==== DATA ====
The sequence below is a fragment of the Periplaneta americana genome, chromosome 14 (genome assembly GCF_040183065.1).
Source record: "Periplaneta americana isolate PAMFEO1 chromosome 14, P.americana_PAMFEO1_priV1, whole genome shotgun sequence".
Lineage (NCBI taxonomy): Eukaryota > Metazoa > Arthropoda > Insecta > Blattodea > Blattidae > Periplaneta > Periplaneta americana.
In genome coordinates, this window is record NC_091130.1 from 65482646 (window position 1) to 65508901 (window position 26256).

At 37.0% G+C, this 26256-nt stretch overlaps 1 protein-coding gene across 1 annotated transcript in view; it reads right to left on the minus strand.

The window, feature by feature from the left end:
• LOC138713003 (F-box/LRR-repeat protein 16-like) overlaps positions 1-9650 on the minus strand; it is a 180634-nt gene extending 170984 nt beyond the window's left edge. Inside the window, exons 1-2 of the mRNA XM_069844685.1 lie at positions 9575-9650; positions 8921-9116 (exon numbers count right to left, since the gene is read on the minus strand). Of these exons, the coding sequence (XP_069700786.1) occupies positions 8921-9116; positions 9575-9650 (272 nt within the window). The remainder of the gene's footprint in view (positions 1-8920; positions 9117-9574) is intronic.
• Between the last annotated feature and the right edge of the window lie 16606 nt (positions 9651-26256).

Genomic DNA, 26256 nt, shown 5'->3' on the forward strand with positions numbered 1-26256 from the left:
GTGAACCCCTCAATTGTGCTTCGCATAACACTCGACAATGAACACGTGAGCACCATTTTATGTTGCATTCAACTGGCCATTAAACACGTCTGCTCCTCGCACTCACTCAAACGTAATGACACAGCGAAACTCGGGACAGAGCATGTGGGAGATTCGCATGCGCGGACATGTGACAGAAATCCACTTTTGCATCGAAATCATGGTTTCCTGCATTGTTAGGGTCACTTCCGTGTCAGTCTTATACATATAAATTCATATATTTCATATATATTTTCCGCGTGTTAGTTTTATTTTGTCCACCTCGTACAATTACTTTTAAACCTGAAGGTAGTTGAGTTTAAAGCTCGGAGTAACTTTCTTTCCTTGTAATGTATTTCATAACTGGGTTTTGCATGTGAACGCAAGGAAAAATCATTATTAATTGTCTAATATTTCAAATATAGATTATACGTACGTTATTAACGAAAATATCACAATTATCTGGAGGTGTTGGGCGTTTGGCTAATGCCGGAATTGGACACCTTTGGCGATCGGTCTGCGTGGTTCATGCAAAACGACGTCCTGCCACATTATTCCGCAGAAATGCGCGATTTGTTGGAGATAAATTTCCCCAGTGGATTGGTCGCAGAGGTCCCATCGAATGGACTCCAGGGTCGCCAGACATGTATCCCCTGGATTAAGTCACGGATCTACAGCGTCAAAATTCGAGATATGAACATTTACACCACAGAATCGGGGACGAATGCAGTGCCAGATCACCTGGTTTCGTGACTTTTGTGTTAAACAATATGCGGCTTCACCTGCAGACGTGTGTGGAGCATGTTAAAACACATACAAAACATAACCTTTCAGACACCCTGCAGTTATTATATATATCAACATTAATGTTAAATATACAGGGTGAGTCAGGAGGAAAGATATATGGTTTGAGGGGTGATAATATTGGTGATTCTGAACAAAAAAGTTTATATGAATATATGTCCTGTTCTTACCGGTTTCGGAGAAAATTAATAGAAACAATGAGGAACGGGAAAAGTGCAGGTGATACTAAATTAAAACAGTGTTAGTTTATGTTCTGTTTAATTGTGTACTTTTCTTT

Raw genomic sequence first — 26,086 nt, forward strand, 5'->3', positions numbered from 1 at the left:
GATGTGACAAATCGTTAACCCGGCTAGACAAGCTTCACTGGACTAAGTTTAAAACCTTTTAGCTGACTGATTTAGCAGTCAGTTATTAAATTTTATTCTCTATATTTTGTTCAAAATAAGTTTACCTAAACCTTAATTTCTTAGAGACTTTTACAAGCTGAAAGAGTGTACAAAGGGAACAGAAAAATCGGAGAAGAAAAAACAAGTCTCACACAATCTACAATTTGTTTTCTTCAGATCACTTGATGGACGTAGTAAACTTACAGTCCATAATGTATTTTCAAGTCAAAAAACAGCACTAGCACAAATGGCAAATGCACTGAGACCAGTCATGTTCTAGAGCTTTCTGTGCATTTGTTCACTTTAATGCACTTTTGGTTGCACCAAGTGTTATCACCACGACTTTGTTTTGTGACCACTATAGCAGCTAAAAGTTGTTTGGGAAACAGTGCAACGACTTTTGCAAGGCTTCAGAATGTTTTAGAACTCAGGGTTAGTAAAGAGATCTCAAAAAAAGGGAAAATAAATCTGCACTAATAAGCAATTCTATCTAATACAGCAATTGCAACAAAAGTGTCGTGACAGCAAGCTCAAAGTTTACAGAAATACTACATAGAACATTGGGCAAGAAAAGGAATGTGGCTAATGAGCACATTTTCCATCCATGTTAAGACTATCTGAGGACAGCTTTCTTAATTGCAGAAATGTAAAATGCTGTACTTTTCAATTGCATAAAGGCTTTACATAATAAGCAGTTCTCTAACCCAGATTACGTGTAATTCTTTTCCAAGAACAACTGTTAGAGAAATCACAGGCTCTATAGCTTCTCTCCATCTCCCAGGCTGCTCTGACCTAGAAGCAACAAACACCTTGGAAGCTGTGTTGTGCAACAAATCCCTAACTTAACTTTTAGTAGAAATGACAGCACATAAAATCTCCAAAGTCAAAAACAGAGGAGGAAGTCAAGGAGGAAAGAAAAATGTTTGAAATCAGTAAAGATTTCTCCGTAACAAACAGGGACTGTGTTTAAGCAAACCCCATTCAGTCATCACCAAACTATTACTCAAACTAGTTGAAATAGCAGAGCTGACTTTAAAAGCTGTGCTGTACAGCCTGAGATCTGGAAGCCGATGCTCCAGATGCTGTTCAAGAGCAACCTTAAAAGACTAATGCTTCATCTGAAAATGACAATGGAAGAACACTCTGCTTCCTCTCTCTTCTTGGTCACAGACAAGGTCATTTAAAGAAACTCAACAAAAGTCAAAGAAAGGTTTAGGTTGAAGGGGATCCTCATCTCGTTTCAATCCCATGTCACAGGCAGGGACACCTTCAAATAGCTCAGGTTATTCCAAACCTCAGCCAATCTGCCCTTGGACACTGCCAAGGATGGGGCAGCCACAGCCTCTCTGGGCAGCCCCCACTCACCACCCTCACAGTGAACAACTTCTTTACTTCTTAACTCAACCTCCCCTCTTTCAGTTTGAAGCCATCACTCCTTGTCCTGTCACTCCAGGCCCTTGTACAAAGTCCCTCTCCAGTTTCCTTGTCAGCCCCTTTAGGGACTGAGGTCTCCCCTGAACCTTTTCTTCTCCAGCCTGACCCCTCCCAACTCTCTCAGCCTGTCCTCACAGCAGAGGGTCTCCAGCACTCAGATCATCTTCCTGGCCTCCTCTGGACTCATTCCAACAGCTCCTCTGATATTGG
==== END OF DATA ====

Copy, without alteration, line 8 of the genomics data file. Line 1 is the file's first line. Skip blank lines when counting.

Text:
• Between the last annotated feature and the right edge of the window lie 16606 nt (positions 9651-26256).